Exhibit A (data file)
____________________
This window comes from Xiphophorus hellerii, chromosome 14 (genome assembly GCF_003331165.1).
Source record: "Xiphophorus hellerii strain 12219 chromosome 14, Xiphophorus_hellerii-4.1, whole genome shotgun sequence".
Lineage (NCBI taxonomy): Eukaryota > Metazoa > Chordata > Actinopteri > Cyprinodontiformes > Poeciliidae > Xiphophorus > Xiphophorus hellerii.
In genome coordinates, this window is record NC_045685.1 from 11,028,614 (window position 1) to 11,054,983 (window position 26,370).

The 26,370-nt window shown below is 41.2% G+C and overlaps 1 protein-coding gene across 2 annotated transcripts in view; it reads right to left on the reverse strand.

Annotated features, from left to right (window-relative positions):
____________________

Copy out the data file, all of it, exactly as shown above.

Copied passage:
This window comes from Xiphophorus hellerii, chromosome 14 (genome assembly GCF_003331165.1).
Source record: "Xiphophorus hellerii strain 12219 chromosome 14, Xiphophorus_hellerii-4.1, whole genome shotgun sequence".
Lineage (NCBI taxonomy): Eukaryota > Metazoa > Chordata > Actinopteri > Cyprinodontiformes > Poeciliidae > Xiphophorus > Xiphophorus hellerii.
In genome coordinates, this window is record NC_045685.1 from 11,028,614 (window position 1) to 11,054,983 (window position 26,370).

The 26,370-nt window shown below is 41.2% G+C and overlaps 1 protein-coding gene across 2 annotated transcripts in view; it reads right to left on the reverse strand.

Annotated features, from left to right (window-relative positions):